20 underrated NFL playmakers who will feast in 2018

It is an exciting time in the NFL as voluntary practices are taking place around the league. This reunites seasoned veterans, superstars, and some underrated players all on the same field.

Right now, we are going to focus on some underrated players to keep an eye on as summer practices pave the way to the 2018 NFL season. This is the under-the-radar crowd — players who might just surprise with a spectacular year.

Every season in the NFL we see a few diamonds in the rough turn into rock stars. The follow group consists of some underrated playmakers who possess what it takes to feast in 2018.

Trey Burton, tight end, Chicago Bears

Burton had not made much of a name for himself during his four years playing with the Philadelphia Eagles, until Super Bowl 52 that is. That game put the spotlight on Burton when he pulled off a trick-play touchdown pass to quarterback Nick Foles. He enters 2018 as the No. 1 tight end for the Bears, and we could see him become quarterback Mitch Trubisky’s new best friend. Burton is going to be a key player for head coach Matt Nagy, who formerly served as offensive coordinator to a brand-name tight end, Travis Kelce. The ceiling for Burton is high.

Alex Collins, running back, Baltimore Ravens

When talking about which running backs are going to have monster 2018 seasons, Collins’ name is not exactly among the first mentioned. But, big numbers should be in store for Collins, as the Baltimore starting job is his to lose. Last year, Collins averaged a healthy 4.6 yards per carry, racking up 973 rushing yards and six touchdowns. He also managed 23 receptions. Still young, at only 23 years old, Collins should keep the feast going in 2018.

James Washington, wide receiver, Pittsburgh Steelers

The Steelers were smart to add help behind Antonio Brown and JuJu Smith-Schuster when they selected Washington out of Oklahoma State in the second round. Washington had a highly productive college run, including leading the NCAA with 1,549 receiving yards last year. He also scored 14 total touchdowns. Now that Martavis Bryant is no longer a part of Pittsburgh’s offense, Washington will likely take over that role with second-year receiver JuJu Smith-Schuster playing opposite of Brown. A breakout year similar to what we saw from Smith-Schuster as a rookie is not out of the question.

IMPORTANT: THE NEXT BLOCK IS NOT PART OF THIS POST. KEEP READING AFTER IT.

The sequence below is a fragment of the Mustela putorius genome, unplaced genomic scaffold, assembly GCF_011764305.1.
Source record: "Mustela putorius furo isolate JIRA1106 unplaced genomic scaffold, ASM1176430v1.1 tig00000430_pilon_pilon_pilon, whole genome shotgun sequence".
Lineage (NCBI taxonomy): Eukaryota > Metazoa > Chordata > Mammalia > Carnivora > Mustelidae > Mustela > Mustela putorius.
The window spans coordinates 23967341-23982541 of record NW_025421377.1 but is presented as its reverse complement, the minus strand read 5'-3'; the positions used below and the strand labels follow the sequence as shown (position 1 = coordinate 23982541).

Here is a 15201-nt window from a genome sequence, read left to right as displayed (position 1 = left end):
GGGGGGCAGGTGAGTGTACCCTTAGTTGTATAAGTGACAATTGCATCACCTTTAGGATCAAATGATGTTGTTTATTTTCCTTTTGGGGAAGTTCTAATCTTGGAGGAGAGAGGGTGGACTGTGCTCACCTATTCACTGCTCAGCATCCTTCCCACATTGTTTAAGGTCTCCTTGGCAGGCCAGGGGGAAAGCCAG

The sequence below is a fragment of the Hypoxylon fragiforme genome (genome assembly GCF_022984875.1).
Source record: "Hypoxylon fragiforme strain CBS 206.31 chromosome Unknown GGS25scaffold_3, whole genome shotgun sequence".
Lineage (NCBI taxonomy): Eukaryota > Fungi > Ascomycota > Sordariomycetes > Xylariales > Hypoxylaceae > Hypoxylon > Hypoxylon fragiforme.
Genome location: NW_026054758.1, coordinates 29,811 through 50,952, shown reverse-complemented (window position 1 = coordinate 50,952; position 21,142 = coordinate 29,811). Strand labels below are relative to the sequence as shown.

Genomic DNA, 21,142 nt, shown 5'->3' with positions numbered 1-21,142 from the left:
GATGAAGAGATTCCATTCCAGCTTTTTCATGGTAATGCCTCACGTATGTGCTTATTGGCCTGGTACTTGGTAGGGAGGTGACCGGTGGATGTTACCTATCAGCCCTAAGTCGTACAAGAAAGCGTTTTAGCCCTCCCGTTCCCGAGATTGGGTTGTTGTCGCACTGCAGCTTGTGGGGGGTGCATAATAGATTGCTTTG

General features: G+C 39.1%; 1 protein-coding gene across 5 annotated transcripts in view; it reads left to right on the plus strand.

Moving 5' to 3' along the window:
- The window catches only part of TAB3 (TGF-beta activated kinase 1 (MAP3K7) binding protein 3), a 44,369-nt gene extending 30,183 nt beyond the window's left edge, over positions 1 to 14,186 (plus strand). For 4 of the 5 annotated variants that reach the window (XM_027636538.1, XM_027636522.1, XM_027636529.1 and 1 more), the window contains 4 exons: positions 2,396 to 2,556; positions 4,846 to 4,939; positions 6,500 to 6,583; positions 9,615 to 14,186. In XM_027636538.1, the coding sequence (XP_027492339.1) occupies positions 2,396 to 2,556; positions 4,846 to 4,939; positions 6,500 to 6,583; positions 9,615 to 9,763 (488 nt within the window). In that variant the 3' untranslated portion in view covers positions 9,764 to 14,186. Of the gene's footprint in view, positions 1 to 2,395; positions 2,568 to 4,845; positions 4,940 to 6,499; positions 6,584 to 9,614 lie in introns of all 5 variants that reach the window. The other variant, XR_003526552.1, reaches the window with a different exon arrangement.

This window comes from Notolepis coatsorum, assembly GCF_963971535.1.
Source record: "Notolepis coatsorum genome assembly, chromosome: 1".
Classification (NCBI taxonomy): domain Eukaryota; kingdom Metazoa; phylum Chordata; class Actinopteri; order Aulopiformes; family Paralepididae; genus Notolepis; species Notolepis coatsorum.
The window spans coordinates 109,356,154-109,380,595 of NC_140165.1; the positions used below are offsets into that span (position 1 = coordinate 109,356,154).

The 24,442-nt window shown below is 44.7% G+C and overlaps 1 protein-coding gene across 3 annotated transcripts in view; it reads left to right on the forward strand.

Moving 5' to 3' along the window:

Isaiah Crowell, running back, New York Jets

Isaiah Crowell

Crowell will look to become more of a standout back than he was with the Cleveland Browns. He should receive plenty of early-down carries, especially with the Jets’ passing game not always being on point. If he can gain the edge over Bilal Powell, who is four years his senior, Crowell might just eclipse the 1,000-yard rushing mark for the first time in his career. We would also like to believe Crowell will score more touchdowns than the two he managed last year.

Chad Williams, wide receiver, Arizona Cardinals

Somebody not named Larry Fitzgerald needs to step up and start catching more balls in Arizona. With John Brown and Jaron Brown out of town, Williams should compete for a larger role. After nabbing only three catches for 31 yards last year, Williams has since worked out this offseason with former NFL receiver Chad Johnson to improve his mindset. It will be worth watching how Williams responds to new quarterbacks Sam Bradford and Josh Rosen in training camp.

Royce Freeman, running back, Denver Broncos

The Broncos did out with the old (C.J. Anderson) and in with the new at the running back position, selecting Freeman in this year’s draft. Freeman sits behind third-year back Devontae Booker in depth. But he is already being referred to as the “Bellcow type” of running back by general manager, John Elway. With Booker never really busting out the way many expected, Freeman should steal the show. He rushed for 1,475 yards and 16 touchdowns his final year at Oregon.